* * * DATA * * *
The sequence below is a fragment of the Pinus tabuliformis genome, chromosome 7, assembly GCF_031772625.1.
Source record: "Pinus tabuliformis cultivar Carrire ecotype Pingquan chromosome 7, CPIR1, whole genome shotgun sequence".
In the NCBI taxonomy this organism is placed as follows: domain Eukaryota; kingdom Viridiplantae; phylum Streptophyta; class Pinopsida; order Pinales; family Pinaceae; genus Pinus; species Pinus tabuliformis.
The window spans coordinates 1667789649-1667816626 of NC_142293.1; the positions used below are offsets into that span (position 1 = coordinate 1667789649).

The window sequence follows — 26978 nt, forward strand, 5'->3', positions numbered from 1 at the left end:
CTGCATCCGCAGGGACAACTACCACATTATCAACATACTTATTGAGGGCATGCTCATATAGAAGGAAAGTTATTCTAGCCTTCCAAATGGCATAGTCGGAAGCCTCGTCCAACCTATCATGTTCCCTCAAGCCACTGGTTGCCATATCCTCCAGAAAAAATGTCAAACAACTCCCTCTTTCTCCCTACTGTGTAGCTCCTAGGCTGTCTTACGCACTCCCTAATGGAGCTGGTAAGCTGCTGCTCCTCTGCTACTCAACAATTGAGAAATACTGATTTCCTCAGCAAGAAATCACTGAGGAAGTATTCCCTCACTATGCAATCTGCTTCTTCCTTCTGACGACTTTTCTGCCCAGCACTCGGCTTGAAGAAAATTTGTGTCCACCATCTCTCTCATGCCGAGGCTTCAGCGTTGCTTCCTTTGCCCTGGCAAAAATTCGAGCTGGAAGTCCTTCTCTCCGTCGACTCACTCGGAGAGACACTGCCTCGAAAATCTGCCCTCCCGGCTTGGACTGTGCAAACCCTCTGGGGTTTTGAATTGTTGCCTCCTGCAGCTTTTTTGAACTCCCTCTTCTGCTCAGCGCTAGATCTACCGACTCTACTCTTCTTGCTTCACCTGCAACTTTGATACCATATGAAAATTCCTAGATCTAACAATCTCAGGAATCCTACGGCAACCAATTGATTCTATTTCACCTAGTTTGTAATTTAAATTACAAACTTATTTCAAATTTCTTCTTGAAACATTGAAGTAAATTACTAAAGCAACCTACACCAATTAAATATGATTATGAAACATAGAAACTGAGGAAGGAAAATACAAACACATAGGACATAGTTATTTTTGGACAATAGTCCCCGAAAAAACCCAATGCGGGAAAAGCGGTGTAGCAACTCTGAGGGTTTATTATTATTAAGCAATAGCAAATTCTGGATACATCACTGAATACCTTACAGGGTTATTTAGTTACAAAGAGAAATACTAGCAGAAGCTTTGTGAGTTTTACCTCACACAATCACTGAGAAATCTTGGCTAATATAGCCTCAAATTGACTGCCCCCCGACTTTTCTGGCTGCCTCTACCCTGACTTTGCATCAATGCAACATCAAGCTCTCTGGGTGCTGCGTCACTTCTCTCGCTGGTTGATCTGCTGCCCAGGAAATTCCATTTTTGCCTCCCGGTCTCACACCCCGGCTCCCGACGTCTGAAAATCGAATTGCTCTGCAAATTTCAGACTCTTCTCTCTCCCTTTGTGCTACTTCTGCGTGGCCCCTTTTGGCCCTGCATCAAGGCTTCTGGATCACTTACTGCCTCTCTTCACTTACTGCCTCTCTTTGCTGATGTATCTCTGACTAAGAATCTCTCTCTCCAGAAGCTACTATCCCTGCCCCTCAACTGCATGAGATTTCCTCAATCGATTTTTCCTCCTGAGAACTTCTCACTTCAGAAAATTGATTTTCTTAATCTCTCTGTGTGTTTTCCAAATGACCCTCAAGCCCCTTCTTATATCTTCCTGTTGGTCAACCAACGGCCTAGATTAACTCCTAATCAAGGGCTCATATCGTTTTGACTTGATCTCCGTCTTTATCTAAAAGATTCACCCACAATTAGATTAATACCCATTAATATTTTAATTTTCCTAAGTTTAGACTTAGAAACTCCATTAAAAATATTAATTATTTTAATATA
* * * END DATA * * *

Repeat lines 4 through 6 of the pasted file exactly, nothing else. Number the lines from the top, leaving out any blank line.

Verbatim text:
The window spans coordinates 1667789649-1667816626 of NC_142293.1; the positions used below are offsets into that span (position 1 = coordinate 1667789649).

The window sequence follows — 26978 nt, forward strand, 5'->3', positions numbered from 1 at the left end:
CTGCATCCGCAGGGACAACTACCACATTATCAACATACTTATTGAGGGCATGCTCATATAGAAGGAAAGTTATTCTAGCCTTCCAAATGGCATAGTCGGAAGCCTCGTCCAACCTATCATGTTCCCTCAAGCCACTGGTTGCCATATCCTCCAGAAAAAATGTCAAACAACTCCCTCTTTCTCCCTACTGTGTAGCTCCTAGGCTGTCTTACGCACTCCCTAATGGAGCTGGTAAGCTGCTGCTCCTCTGCTACTCAACAATTGAGAAATACTGATTTCCTCAGCAAGAAATCACTGAGGAAGTATTCCCTCACTATGCAATCTGCTTCTTCCTTCTGACGACTTTTCTGCCCAGCACTCGGCTTGAAGAAAATTTGTGTCCACCATCTCTCTCATGCCGAGGCTTCAGCGTTGCTTCCTTTGCCCTGGCAAAAATTCGAGCTGGAAGTCCTTCTCTCCGTCGACTCACTCGGAGAGACACTGCCTCGAAAATCTGCCCTCCCGGCTTGGACTGTGCAAACCCTCTGGGGTTTTGAATTGTTGCCTCCTGCAGCTTTTTTGAACTCCCTCTTCTGCTCAGCGCTAGATCTACCGACTCTACTCTTCTTGCTTCACCTGCAACTTTGATACCATATGAAAATTCCTAGATCTAACAATCTCAGGAATCCTACGGCAACCAATTGATTCTATTTCACCTAGTTTGTAATTTAAATTACAAACTTATTTCAAATTTCTTCTTGAAACATTGAAGTAAATTACTAAAGCAACCTACACCAATTAAATATGATTATGAAACATAGAAACTGAGGAAGGAAAATACAAACACATAGGACATAGTTATTTTTGGACAATAGTCCCCGAAAAAACCCAATGCGGGAAAAGCGGTGTAGCAACTCTGAGGGTTTATTATTATTAAGCAATAGCAAATTCTGGATACATCACTGAATACCTTACAGGGTTATTTAGTTACAAAGAGAAATACTAGCAGAAGCTTTGTGAGTTTTACCTCACACAATCACTGAGAAATCTTGGCTAATATAGCCTCAAATTGACTGCCCCCCGACTTTTCTGGCTGCCTCTACCCTGACTTTGCATCAATGCAACATCAAGCTCTCTGGGTGCTGCGTCACTTCTCTCGCTGGTTGATCTGCTGCCCAGGAAATTCCATTTTTGCCTCCCGGTCTCACACCCCGGCTCCCGACGTCTGAAAATCGAATTGCTCTGCAAATTTCAGACTCTTCTCTCTCCCTTTGTGCTACTTCTGCGTGGCCCCTTTTGGCCCTGCATCAAGGCTTCTGGATCACTTACTGCCTCTCTTCACTTACTGCCTCTCTTTGCTGATGTATCTCTGACTAAGAATCTCTCTCTCCAGAAGCTACTATCCCTGCCCCTCAACTGCATGAGATTTCCTCAATCGATTTTTCCTCCTGAGAACTTCTCACTTCAGAAAATTGATTTTCTTAATCTCTCTGTGTGTTTTCCAAATGACCCTCAAGCCCCTTCTTATATCTTCCTGTTGGTCAACCAACGGCCTAGATTAACTCCTAATCAAGGGCTCATATCGTTTTGACTTGATCTCCGTCTTTATCTAAAAGATTCACCCACAATTAGATTAATACCCATTAATATTTTAATTTTCCTAAGTTTAGACTTAGAAACTCCATTAAAAATATTAATTATTTTAATATA